HARTFORD – Deacon Arthur Miller is an upstream kind of guy. That’s why he created a computer café program at the Catholic Charities’ Asylum Hill Family Center at 60 Gillett St., where a ribbon-cutting ceremony was held Jan. 20.
"You know what I mean by ‘upstream,’ don’t you?" said Deacon Miller, director of the Archdiocese of Hartford’s Office for Black Catholic Ministries (OBCM), which administers the program. "There’s the old story of the missionaries who went to this village, and they wanted to help the people because there were a lot of deaths. They were struggling, pulling people who were dead out of this river. They built hospitals to help, but no one asked, ‘Why don’t we go upstream and see what’s causing it?’"
Followers of Christ are called to go upstream and prevent damage from happening, he said. The damage the computer café program seeks to prevent is the deprivation of people of color and other poor people of services like access to the Internet. That is why members of St. Mary Parish in Simsbury, where Deacon Miller works, joined with OBCM in providing 10 computers and monitors for the project.
The ribbon-cutting on Martin Luther King Jr. Day followed the ninth annual Mass honoring Dr. Martin Luther King Jr. at St. Joseph Cathedral, also sponsored by OBCM. "We hold [the Mass] there because when the mother church celebrates a Mass, the entire archdiocese celebrates it. And what better way for the entire archdiocese to celebrate the vision of Dr. King?" Deacon Miller said.
The computer café idea came to him about a year ago, after his office and the Office for Hispanic Evangelization donated a smart television and a laser printer to the Barbour Street branch of Hartford Public Library. He also wanted to donate computers to that library branch, but there was no room.
But someone from Catholic Charities heard about the idea and asked Deacon Miller if one of the family centers could benefit from it. Enter John Kimball, a parishioner at St. Mary’s in Simsbury, who works at IBM and was able to purchase several computers at a discount. For about $2,500, the family center at Gillett Street was outfitted with 10 computers in November, Deacon Miller said.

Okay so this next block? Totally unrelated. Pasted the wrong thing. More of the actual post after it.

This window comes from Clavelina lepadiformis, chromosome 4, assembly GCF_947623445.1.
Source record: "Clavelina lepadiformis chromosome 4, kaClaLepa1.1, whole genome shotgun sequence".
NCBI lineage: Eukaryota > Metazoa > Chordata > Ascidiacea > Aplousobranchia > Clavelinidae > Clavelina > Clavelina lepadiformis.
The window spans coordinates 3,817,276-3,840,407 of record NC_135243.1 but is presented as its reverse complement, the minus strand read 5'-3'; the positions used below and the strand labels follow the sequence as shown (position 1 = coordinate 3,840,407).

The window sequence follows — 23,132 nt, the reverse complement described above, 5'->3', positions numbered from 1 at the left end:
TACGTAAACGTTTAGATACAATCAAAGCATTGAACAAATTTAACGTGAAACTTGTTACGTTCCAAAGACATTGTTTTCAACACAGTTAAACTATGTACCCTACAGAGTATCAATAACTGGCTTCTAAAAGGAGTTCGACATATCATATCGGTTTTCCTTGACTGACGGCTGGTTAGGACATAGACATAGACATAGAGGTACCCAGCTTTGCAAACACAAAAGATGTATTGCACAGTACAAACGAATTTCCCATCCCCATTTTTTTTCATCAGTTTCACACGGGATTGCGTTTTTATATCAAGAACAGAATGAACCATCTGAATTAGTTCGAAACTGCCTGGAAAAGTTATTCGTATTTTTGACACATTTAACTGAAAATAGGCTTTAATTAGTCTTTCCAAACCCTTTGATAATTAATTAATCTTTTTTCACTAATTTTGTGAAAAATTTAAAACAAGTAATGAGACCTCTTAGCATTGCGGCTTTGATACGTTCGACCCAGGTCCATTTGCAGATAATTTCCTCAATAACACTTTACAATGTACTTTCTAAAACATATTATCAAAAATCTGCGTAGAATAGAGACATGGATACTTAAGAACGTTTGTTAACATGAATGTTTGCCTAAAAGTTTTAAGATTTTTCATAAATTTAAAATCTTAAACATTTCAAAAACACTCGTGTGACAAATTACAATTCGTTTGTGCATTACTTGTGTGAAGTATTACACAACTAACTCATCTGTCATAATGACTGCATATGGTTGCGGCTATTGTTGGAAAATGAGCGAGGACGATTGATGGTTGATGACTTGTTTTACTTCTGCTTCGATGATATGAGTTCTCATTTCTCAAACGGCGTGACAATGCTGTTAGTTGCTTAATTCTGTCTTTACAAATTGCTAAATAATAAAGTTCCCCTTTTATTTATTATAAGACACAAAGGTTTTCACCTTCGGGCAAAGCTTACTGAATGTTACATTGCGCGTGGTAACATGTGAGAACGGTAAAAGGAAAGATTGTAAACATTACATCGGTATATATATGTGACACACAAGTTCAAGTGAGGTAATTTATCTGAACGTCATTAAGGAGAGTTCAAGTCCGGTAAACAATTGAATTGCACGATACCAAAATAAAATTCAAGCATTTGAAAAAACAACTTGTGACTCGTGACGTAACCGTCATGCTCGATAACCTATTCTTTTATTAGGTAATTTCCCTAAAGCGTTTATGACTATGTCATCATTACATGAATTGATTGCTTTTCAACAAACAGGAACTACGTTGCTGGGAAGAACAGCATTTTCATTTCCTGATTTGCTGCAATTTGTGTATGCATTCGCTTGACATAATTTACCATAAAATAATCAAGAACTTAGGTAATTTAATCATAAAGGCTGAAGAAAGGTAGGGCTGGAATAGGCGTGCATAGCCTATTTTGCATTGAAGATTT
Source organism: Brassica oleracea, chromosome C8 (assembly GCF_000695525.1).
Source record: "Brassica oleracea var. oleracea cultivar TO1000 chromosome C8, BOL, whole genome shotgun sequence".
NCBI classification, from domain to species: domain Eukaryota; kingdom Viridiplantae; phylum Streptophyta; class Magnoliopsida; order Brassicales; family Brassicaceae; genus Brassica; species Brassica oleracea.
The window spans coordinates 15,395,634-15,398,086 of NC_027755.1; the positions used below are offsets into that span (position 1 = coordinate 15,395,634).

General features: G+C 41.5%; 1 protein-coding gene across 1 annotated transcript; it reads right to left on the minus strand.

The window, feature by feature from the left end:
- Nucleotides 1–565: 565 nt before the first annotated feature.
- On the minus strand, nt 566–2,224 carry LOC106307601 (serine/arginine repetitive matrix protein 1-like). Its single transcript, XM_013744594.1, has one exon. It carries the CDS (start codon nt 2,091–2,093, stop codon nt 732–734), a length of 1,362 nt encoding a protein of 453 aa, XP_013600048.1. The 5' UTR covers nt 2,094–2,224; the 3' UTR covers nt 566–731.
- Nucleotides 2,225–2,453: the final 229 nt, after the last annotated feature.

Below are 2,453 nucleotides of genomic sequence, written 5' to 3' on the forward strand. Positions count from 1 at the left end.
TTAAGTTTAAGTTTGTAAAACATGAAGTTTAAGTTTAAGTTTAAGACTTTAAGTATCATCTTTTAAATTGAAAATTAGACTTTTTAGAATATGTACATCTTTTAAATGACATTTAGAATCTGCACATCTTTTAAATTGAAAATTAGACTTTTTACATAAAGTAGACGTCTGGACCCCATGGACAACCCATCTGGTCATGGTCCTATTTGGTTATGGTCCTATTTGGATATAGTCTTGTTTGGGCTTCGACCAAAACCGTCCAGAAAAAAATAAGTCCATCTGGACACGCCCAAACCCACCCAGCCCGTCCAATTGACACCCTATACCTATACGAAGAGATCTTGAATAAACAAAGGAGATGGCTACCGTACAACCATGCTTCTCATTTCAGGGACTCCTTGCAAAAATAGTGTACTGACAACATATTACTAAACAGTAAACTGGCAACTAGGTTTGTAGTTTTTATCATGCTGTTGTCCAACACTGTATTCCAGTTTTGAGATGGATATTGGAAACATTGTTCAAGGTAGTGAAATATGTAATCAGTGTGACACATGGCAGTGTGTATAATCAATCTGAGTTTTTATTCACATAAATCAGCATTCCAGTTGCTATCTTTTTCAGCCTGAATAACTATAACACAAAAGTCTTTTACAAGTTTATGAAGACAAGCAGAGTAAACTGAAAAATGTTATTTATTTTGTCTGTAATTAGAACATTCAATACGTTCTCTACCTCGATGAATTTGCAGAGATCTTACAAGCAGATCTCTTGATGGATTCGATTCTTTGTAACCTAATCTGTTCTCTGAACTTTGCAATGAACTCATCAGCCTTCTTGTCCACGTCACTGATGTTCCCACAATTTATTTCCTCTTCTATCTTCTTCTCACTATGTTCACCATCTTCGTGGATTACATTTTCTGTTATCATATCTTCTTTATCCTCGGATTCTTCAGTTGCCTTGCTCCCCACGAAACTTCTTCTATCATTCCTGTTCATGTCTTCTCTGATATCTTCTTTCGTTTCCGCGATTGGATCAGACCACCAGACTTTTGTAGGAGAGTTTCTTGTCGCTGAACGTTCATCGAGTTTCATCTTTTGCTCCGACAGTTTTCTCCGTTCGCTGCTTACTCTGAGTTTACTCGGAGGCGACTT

A May 2013 report by the U.S. Census Bureau on "Computer and Internet Use in the United States" draws comparisons among Asian, Hispanic, black and non-Hispanic white users from 2000 to 2011. Non-Hispanic white usage led every year, closely followed by Asians. Usage by blacks and Hispanics trailed far behind. In 2011, household usage by non-Hispanic whites was 82.7 percent, while only 56.9 percent of blacks used computers and the Internet.
Deacon Miller believes disparities like these are the result of "unearned disadvantages" brought on by prejudice and a person’s environment. If opportunities are not provided, he said, people with unearned disadvantages will often choose an earned disadvantage, saying something like, ‘I’m just gonna sell drugs.’ Our job is to build a bridge leading people with unearned disadvantages to pursuing earned advantages," he said.
"You know that saying, ‘You can lead a horse to water but you can’t make him drink’? My job is to make him thirsty," he said.
Providing the computers is only part of the solution, he said. Members of the Knights of Peter Claver and others were at the ribbon-cutting to offer their services as mentors and tutors.
Other computer cafés are planned, he said. Already, eight computers have been acquired for a computer café at the North End Church of Christ on Albany Avenue, a site chosen because it is open evenings and weekends, Deacon Miller said.
In his homily at the Jan. 20 Mass, Deacon Miller said progress has been made since Dr. King’s urgent call for racial equality. "We still have a long way to go," Deacon Miller said. "Too many of God’s children have been walled in." He asked, "What difference does it make" if we observe Martin Luther King Day and do nothing to serve humanity? "Not any difference at all, if you do nothing," he said.